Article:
Saturday at Bonnaroo couldn't possibly live up to the standard set by Paul McCartney's marathon set Friday night, but organizers were thrown a particularly gnarly curve ball when Saturday headliners Mumford & Sons abruptly canceled the remaining dates on their U.S. tour after bassist Ted Dwayne had surgery last week to remove a blood clot from his brain.
Fortunately, the Hawaiian folk-rocker Jack Johnson—who played the very first Bonnaroo and headlined here in 2008—was already on site to sit in with labelmates ALO, but mostly just to soak up the atmosphere. Miraculously, Johnson and his band, who hadn't played a legit show in over a year, organzied a two-hour set in less than 48 hours, taking the What Stage last night around 9PM as Bonnaroo's first-ever headlining replacement. Johnson even found time to pen a new song—called, simply, "Bonnaroo"—telling the tale of his last-minute recruitment, along with his longtime love for this festival, which he calls "one of my favorite places in the world." There were a few shaky moments and minor fuckups, but, given the circumstances, it was an impressive feat.
Prior to Johnson, Björk warmed up the mainstage with her high-octane blend of avant-pop and electronica, though the crowd seemed strangely disengaged relative to other festivals where I've seen her perform. Only during some fiery pyrotechnics at the end did the crowd finally seem to wake up.
After, I wandered over to Which Stage just in time to hear The Lumineers play their big hit "Ho Hey," which the whole crowd of 20,000 strong seemed to know by heart. The roots rockers played so softly, they were almost inaudible at times, but the audience seemed to enjoy the mellow vibe at the end of a long, hot day.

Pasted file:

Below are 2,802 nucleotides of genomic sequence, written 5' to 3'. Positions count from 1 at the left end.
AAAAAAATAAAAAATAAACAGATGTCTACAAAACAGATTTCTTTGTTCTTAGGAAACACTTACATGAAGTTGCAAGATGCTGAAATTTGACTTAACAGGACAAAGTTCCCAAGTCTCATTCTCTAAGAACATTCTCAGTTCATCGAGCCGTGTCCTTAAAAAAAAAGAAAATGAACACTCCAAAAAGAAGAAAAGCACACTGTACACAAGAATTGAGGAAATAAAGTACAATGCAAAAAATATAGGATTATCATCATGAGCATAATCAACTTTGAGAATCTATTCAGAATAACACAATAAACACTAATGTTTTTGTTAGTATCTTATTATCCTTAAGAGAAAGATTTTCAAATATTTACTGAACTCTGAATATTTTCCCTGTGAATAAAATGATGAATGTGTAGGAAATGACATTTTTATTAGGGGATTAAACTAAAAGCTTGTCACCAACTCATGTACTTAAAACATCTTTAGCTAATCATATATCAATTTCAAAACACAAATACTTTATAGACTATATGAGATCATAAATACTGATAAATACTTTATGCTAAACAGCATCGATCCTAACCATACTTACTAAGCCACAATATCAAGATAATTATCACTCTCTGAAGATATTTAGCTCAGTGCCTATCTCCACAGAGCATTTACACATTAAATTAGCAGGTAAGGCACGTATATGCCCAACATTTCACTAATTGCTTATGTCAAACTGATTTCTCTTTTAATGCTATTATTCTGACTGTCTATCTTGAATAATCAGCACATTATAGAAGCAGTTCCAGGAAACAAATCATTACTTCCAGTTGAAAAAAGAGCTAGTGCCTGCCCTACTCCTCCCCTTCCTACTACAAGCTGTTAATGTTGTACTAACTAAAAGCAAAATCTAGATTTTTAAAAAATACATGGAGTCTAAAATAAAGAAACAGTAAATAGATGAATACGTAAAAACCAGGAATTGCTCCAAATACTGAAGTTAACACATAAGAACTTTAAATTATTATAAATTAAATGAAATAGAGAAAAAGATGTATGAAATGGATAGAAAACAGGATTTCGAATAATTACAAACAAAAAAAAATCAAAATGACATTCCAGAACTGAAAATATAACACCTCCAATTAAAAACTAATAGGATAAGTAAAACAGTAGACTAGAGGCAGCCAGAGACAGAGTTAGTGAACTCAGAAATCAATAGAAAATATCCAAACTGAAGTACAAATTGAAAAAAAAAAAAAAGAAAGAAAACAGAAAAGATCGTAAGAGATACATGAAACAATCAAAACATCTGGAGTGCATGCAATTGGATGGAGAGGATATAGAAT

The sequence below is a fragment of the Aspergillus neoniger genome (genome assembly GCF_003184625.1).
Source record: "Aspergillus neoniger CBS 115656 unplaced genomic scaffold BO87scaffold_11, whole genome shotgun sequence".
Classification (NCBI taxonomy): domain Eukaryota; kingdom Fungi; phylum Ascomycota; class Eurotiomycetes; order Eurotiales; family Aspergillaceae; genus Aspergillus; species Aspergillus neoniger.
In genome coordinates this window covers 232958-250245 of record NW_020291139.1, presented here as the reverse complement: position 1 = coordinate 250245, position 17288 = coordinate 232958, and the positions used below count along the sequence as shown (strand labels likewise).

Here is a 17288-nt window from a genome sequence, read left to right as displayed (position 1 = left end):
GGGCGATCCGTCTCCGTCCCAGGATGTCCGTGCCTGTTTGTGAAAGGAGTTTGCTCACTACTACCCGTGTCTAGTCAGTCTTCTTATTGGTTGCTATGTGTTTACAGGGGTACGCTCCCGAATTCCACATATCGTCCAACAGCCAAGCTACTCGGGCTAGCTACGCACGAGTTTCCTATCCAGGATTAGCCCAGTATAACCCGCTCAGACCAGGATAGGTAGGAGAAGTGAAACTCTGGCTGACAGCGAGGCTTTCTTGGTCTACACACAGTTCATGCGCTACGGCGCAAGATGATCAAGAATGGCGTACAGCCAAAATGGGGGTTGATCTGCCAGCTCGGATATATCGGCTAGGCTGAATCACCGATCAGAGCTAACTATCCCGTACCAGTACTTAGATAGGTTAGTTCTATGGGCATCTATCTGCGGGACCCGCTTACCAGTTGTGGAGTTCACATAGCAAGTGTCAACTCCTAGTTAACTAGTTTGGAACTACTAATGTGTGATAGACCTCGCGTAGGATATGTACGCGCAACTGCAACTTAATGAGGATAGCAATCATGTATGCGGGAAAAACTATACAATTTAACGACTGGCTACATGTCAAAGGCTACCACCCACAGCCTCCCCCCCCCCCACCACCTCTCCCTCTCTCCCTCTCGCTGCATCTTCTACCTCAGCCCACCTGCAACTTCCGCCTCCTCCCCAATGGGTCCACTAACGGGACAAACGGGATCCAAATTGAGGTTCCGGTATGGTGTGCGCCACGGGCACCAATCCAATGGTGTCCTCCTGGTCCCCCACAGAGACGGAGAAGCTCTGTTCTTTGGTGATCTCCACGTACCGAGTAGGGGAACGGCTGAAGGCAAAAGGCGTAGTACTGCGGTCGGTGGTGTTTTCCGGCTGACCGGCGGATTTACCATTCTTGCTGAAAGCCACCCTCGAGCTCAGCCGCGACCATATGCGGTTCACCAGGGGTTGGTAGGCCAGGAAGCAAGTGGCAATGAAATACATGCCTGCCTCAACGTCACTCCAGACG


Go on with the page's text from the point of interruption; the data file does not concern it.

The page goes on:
After Jack Johnson, I couldn't resist the temptation to check out Billy Idol's set in That Tet, jumping up and down like a giddy teenager to "Dancing With Myself" and "Cradle of Love." Unfortunately, Idol also decided to grace us with some of the new material off his soon-to-be-released new album, which sounded like soft rock gone bad. I heard that he closed with "Rebel Yell" and "White Wedding," but I was long gone by that point.
Far more engaging—and entertaining—was "Weird Al" Yankovic, who has spent the past four decades slaughtering some of pop music's most sacred cows. Interspersing classics like "Eat It" and "Amish Paradise" with video montages and fake interviews with vapid movie stars, Weird Al employed more costume changes than Lady Gaga—who got the treatment herself with "Perform This Way," complete with Weird Al in peacock costume.
Finally, on my way back to my tent, I stopped off at This Tent to see some of the "Rock 'n' Soul Dance Party Superjam" featuring everyone from Jim James to the Alabama Shakes' Brittany Howard turn out classics like "Everyday People" and "A Change is Gonna Come." But, the show stopper was an appearance by Sly and the Family Stone's Larry Graham, who, wearing a white suit and fedora, led the ensemble in "Dance to the Music" and "Hot Fun in the Summer." "I played Woodstock!" Graham reminded the younger members of the audience. "This place is just like Woodstock!" Right on.
More pics on the photo page.